Heating and Cooling, Maintenance and Operations, Sustainability/Business Continuity

Springtime Cleaning Tips for HVAC Coils

With warmer weather on its way, now is the ideal time for facilities to add coil cleaning to the spring-cleaning checklist. Conducting maintenance helps to ensure that HVAC systems are operating efficiently, and clean coils are a large contributor to keeping equipment running smoothly.

Courtesy: Goodway Technologies

“Effectively cleaning your coils can have a big impact on reducing energy costs and help extend the life of the HVAC equipment, which are both beneficial for the bottom line,” said Tim Kane, President and CEO of Goodway Technologies. “Any buildup on coils results in your system needing to work harder than it needs to meet the expected outcome and that increases energy usage.” 

When an HVAC system is operating with dirty coils, it can consume up to 37% more power and not perform as effectively as a system running with clean coils. Dirty coils also increase operating pressure and temperatures that break down the compressor’s lubricant and result in equipment failure. A failed compressor means no cooling and some costly repairs.

If that’s not enough to put coil cleaning higher on your spring checklist, consider the impact dirty evaporator coils have on indoor air quality. Coils can become a breeding ground for mold and bacteria as airborne contaminants are filtered through the system, negatively impacting indoor air quality.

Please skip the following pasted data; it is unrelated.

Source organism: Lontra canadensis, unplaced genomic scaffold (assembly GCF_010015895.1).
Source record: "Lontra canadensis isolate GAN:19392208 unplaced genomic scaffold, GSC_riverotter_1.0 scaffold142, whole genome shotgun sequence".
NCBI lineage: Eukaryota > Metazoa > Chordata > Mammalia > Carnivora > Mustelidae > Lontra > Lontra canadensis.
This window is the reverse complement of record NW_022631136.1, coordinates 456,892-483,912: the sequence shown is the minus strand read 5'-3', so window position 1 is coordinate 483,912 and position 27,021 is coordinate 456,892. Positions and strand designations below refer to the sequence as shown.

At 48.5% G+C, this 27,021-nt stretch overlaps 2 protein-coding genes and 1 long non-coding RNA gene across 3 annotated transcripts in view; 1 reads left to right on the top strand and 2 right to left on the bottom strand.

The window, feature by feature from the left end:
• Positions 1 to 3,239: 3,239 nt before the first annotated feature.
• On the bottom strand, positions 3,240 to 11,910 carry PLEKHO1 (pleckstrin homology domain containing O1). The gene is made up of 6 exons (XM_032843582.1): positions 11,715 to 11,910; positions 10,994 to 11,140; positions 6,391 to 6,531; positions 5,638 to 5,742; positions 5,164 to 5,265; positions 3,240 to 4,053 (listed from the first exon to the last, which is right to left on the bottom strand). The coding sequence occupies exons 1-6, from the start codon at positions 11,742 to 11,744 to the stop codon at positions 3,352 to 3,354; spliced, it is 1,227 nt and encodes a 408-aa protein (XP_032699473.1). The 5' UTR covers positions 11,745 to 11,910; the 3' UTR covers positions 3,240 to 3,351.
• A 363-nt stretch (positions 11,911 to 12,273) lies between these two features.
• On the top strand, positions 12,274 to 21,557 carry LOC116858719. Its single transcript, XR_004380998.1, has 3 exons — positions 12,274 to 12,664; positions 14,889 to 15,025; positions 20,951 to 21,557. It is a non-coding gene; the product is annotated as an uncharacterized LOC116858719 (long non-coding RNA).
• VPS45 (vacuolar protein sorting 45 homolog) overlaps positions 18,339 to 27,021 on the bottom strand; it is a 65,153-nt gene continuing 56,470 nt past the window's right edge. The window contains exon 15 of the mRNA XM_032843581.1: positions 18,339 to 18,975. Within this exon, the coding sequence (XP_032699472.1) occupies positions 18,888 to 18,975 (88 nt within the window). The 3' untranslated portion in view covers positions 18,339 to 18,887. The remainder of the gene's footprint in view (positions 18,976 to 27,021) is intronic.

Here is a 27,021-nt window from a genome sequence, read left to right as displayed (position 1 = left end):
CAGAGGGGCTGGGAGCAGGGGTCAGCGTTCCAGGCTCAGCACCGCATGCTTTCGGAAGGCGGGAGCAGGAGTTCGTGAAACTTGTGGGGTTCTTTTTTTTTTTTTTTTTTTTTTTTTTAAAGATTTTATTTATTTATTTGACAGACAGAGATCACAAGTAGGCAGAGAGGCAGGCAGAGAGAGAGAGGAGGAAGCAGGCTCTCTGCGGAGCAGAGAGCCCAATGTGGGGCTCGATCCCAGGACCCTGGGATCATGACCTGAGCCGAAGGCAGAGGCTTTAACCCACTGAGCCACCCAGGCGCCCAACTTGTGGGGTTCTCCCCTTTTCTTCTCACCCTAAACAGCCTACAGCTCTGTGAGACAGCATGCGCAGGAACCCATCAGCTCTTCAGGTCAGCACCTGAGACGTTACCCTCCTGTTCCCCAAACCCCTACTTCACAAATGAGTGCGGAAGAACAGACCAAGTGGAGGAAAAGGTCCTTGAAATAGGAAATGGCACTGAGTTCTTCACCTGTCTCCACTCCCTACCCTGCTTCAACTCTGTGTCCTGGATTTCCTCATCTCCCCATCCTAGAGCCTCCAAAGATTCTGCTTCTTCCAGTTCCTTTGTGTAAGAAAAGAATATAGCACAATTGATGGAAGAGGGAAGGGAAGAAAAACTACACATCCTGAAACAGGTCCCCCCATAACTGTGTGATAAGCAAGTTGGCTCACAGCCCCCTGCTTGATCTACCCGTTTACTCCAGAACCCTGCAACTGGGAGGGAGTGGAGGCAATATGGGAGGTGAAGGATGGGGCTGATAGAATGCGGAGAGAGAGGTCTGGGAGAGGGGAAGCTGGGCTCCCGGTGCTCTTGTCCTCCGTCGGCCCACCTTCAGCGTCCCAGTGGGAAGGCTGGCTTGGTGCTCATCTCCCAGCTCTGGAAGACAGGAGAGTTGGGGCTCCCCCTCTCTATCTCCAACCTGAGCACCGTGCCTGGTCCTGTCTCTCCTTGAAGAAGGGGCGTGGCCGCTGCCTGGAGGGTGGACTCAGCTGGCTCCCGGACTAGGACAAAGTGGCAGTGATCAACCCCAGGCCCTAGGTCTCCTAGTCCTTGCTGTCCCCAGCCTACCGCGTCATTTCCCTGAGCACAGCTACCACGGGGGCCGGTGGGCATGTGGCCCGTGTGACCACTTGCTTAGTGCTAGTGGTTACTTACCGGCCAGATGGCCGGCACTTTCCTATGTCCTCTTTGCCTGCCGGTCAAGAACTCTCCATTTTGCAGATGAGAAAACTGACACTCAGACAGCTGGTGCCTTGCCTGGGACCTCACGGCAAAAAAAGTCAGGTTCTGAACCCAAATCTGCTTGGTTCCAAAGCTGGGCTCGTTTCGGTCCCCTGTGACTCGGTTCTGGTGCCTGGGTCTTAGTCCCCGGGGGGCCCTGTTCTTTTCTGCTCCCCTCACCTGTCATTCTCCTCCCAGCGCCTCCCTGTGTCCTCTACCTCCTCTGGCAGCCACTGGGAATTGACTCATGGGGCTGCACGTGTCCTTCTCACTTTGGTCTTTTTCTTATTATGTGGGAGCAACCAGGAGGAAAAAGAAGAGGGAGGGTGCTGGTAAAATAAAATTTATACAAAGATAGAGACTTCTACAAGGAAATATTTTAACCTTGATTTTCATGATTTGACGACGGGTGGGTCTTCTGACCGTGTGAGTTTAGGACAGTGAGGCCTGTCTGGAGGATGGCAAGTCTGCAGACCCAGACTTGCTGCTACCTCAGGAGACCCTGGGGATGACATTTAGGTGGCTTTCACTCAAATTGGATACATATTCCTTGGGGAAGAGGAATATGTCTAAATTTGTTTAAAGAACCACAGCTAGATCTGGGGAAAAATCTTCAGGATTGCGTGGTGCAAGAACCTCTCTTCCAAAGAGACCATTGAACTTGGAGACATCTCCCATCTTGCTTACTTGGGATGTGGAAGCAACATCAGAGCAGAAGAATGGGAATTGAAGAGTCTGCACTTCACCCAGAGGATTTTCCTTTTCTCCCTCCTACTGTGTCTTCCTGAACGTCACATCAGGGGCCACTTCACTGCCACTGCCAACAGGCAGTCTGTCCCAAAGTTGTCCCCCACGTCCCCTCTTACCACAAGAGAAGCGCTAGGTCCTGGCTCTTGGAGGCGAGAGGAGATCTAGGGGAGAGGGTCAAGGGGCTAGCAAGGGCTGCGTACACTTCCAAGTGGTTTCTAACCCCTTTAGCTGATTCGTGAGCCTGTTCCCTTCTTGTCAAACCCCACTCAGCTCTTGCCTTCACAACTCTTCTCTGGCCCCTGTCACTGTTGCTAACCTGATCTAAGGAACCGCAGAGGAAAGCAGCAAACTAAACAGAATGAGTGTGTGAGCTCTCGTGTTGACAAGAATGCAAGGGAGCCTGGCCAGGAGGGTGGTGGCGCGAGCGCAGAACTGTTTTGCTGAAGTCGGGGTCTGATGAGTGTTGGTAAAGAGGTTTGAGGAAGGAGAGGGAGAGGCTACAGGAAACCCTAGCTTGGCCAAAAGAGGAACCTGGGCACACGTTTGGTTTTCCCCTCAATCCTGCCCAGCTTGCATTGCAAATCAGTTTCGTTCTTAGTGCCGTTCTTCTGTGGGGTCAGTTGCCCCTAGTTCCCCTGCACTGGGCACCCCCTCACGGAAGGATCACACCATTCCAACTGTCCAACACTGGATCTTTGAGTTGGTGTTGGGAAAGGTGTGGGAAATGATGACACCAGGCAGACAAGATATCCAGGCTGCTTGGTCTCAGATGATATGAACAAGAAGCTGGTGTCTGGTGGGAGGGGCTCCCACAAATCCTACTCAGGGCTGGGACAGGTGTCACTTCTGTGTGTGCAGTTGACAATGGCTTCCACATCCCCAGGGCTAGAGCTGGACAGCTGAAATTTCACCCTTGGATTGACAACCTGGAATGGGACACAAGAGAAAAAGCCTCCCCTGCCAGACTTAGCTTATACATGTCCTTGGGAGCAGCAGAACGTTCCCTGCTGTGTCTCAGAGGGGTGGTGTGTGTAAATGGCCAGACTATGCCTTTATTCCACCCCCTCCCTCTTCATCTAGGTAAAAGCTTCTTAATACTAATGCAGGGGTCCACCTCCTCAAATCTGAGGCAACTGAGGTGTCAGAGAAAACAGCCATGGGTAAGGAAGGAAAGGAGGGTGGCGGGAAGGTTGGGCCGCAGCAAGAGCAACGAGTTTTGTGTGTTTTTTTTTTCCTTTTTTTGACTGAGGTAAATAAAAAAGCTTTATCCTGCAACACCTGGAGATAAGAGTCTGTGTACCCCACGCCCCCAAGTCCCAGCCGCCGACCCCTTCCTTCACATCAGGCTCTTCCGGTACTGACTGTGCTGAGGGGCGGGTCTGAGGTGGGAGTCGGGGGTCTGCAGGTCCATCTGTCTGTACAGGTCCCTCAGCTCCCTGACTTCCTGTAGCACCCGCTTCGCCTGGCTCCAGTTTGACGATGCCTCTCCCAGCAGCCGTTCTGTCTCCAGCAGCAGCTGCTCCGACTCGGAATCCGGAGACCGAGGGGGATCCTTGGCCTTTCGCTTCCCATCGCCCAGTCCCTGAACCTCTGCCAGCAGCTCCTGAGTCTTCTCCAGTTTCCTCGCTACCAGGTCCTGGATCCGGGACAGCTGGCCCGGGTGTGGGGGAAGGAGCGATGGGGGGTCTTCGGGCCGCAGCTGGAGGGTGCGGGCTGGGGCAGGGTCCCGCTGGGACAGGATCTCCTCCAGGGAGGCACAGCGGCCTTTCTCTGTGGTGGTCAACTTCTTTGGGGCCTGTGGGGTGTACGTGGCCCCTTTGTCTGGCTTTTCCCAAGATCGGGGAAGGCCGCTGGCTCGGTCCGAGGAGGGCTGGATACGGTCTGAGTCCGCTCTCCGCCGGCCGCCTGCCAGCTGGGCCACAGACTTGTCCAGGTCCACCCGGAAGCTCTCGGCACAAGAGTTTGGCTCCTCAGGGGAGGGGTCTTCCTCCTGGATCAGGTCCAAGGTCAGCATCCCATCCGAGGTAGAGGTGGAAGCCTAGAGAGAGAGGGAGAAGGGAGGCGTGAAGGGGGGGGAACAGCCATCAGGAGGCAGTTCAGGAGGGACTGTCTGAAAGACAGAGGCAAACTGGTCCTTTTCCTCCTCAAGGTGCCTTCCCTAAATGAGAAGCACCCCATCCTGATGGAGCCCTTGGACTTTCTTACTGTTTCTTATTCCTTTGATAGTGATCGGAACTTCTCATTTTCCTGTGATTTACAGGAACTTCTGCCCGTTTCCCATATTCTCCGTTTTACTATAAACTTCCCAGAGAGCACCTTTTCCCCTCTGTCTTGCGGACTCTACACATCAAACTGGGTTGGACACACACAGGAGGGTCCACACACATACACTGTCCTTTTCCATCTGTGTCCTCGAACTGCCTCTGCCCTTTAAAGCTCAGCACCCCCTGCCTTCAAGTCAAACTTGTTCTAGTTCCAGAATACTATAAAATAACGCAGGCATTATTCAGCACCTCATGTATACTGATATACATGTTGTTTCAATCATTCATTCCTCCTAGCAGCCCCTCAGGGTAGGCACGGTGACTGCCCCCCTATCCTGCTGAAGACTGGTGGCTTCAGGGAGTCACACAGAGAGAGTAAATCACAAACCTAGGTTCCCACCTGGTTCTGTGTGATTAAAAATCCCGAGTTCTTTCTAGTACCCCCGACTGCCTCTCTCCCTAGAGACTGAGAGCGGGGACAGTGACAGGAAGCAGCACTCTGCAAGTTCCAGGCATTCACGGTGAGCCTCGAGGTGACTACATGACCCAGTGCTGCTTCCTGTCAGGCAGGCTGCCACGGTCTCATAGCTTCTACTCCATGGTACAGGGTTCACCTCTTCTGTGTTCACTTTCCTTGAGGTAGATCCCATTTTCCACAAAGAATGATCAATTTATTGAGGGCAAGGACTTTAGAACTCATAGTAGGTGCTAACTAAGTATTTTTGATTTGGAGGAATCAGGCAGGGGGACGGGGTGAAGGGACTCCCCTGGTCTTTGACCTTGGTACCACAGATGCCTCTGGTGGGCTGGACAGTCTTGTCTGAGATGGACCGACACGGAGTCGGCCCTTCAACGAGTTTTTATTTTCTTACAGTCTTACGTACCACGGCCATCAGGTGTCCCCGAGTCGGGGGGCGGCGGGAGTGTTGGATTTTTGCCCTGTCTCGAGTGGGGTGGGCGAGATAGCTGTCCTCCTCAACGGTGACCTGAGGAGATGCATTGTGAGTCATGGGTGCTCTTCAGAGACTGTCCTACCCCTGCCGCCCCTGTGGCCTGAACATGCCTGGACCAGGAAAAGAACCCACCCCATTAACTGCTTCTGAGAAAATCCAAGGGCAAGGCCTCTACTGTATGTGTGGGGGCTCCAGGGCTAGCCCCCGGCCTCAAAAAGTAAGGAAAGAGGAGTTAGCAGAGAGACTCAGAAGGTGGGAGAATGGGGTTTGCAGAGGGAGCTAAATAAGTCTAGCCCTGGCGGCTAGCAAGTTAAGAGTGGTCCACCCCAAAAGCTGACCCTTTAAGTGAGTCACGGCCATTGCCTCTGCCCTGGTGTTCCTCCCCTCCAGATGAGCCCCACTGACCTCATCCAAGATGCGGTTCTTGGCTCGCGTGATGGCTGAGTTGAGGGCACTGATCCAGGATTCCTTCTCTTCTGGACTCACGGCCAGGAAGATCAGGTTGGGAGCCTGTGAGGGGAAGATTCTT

Best Practices

Goodway Technologies shared the following coil cleaning checklist for facility maintenance professionals:

  • Clear the area for access. Cleaning coils works best when the maintenance technician can get the cleaning wand close to the areas that need to be cleaned. Consider using flexible wands if access is hard.
  • Vacuum coils and fins. Before cleaning, remove dry debris from the coils with a vacuum that can reach dust and dirt in tight spaces. Other options include using compressed air.
  • Clear blockages. The condensate pan and line need to be free of blockages before wet cleaning can begin, as any obstructions can cause major damage due to flooding water from cleaning and HVAC system condensate. Consider a wet/dry vac to suck out any debris prior to cleaning.
  • Use a wet cleaning process. Using pressurized water forces deeply embedded dirt and debris to come loose, vastly improving the cleaning process.
  • Use a powerful, yet delicate cleaning system. High-pressure equipment can damage fins, especially on evaporator coils. The ideal system should deliver no more than 400 PSI, and plenty of water flow.
  • Apply an alkaline non-caustic cleaning foam. Using a non-caustic cleaner will help protect coils from corrosion. Such products can expand after being sprayed onto the coils to clean in tight spaces.
  • Apply a mold control agent. Adding an EPA-registered mold inhibitor can help keep coils clean and free of odor and allergy-causing mold and mildew. Make sure it’s EPA registered and approved for use in occupied spaces.

ALSO READ: Improving IAQ Decreases Health Risks and Boosts Efficiencies

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